Although charged with the security of national borders by the "supreme" law of the land, Congress has pursued open door policies over the past century or longer. When lawmakers subvert the law they create, by deliberate non enforcement, they surrender all legal and moral authority to compel you and me to uphold their never ending laws. They encourage and allow the continuous daily invasion of this nation by those who understand American law amounts to window dressing. Now we are faced with a situation where Congressional criminals demand that citizens make life difficult for the guests they invite and encourage. If an employer of undocumented workers cannot win this case in court, it can only be the courts are as criminal as Congress itself. Do as we say, not as we do.
Illegal immigration is nearly as good for business as war. If we could choose one or the other, I would prefer the immigration. But this is America so we do both. If we could only admit whatever is good for business is good for everyone, we could end all the hypocrisy. We could all admit we serve money while pretending to serve God and humanity. We could all work for a dollar per day and fairly compete with workers all over the world. Of course, professionals and politicians would receive ten dollars per day to encourage sixteen or twenty years of education and indoctrination, just as we do now.
Let's end the hypocrisy. Let's throw the national doors open to any who want to live and work here. Let us make citizens of all who desire citizenship. However, if the hypocrisy is more profitable to business than an official open door policy, give us more. When corrupt and criminal government fails, as it always does, the undocumented worker will teach us how to feed ourselves and prosper in the cash economy. I swear there is an up side to every stupid rule. We only need patience to see and apply it. The region where I live is literally and figuratively hot. Migrants are filling the land from the North and the South. No matter what happens in Detroit or New York, boom times are here to stay in my neighborhood.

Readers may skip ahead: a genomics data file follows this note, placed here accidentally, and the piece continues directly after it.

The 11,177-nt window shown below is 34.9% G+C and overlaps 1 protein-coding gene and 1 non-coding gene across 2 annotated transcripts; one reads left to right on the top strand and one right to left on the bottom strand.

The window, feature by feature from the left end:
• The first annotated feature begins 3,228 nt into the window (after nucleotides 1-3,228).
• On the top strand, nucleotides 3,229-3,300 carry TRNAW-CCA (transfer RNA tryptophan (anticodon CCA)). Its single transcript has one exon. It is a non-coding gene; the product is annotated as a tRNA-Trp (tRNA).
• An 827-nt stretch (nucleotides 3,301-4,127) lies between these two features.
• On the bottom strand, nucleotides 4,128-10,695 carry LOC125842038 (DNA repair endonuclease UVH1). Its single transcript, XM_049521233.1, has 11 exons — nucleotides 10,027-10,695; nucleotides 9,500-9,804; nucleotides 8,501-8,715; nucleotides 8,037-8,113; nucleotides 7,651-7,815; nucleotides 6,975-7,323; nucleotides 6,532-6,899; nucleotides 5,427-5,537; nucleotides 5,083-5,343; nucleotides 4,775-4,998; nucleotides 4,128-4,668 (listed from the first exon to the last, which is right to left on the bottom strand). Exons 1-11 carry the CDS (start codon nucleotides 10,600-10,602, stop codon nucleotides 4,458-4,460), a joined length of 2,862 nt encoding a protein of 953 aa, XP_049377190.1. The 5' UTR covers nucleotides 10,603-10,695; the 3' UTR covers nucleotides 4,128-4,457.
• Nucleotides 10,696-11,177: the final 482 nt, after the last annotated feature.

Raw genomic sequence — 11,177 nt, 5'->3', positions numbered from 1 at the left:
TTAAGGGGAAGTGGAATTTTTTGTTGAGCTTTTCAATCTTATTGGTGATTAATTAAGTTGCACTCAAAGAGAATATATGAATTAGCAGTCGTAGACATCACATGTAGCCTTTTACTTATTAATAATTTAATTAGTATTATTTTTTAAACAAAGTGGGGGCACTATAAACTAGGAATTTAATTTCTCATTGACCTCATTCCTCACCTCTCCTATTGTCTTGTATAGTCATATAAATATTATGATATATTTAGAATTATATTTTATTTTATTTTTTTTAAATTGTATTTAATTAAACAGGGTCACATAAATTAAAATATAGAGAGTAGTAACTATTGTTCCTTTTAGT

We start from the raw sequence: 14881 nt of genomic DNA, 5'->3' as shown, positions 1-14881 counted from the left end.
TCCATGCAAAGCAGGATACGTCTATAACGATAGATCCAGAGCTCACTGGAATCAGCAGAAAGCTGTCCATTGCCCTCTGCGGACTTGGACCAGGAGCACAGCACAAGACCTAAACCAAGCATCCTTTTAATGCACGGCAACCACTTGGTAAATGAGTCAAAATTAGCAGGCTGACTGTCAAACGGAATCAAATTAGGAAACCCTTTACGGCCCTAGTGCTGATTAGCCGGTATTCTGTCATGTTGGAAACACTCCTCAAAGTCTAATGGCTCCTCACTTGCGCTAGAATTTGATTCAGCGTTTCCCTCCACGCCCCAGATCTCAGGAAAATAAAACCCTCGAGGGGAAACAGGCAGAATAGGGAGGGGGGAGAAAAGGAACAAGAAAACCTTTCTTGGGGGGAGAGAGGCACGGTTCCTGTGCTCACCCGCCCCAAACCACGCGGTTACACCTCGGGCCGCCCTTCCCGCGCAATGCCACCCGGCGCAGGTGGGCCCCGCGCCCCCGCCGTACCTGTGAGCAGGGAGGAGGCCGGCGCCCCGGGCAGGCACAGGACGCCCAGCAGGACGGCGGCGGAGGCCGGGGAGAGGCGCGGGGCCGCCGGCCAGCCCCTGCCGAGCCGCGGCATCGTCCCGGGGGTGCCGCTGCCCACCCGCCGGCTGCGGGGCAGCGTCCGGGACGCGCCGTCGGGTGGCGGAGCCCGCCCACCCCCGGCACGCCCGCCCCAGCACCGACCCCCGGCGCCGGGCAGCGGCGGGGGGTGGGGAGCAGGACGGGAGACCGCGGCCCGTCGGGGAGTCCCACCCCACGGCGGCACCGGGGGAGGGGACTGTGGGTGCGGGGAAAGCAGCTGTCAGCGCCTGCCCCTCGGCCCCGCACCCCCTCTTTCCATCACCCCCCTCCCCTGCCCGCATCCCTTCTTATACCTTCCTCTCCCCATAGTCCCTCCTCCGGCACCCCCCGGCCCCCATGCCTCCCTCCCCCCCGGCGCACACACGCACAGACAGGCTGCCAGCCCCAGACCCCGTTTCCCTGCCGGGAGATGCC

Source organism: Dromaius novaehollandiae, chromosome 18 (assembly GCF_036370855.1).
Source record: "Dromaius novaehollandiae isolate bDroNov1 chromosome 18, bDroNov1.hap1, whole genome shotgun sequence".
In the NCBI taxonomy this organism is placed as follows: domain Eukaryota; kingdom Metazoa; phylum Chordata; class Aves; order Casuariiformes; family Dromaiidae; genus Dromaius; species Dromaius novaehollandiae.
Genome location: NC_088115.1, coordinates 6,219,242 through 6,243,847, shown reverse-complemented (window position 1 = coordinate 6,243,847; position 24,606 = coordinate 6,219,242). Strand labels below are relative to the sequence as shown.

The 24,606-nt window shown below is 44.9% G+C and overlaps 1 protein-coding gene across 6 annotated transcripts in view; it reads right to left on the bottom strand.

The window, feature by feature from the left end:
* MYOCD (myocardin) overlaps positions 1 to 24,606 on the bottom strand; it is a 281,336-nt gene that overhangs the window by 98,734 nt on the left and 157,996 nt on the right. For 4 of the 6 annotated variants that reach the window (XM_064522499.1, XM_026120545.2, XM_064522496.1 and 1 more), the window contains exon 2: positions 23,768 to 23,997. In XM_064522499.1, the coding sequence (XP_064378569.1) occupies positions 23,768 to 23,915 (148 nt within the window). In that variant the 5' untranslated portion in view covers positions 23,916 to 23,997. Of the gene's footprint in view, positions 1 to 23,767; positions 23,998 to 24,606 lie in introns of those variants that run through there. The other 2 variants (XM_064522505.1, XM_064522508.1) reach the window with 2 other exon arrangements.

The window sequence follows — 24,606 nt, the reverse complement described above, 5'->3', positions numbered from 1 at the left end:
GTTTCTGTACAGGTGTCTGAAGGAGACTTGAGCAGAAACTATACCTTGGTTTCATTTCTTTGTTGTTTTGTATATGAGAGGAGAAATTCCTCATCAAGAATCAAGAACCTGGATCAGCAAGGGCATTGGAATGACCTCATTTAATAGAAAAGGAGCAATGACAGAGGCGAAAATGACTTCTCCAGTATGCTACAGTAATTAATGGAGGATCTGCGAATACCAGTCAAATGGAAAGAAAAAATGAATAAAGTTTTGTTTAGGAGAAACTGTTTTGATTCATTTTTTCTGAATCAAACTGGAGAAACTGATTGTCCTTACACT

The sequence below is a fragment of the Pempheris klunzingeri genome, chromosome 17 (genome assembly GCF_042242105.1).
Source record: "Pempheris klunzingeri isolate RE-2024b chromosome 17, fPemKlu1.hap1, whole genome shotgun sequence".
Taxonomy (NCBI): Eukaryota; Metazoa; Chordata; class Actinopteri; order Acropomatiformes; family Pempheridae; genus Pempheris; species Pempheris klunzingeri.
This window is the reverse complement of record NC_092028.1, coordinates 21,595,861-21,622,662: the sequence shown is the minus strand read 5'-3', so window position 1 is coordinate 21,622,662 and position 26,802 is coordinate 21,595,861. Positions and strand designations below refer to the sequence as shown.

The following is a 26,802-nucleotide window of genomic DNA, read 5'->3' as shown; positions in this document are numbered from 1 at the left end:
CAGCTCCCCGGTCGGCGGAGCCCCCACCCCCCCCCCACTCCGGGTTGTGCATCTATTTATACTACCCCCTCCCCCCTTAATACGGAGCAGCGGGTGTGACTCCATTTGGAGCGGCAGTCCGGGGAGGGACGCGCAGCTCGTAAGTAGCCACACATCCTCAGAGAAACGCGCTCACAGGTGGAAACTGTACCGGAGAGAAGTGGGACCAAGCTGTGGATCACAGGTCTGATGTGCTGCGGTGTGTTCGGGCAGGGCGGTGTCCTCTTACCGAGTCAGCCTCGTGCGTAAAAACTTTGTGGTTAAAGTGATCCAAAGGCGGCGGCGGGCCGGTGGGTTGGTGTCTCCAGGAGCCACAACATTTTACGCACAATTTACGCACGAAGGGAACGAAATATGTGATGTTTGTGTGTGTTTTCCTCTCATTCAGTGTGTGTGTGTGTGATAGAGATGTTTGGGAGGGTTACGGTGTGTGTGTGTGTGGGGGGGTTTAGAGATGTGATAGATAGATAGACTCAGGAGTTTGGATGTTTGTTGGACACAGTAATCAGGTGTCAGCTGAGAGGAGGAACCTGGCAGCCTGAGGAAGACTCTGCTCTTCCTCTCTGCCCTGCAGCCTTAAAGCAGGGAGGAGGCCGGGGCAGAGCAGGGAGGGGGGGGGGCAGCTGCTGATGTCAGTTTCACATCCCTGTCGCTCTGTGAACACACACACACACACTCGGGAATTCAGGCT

On 4 May, 2005, John Kyl, U.S. Congressman, appeared on public television telling Arizonans the important thing to remember about border security is; it is possible. Which is to say, it remains possible for Congress to obey the law. The comfort I took from his message lasted only until I realized this law would be obeyed by Congress only at the expense of many long political careers no Congresspeople intend to sacrifice. After all, it is also possible to prevent people from flying airplanes into buildings. Possibility offers small comfort in the face of status quo. So long as people accept the politics of hypocrisy as normal, possibilities are irrelevant.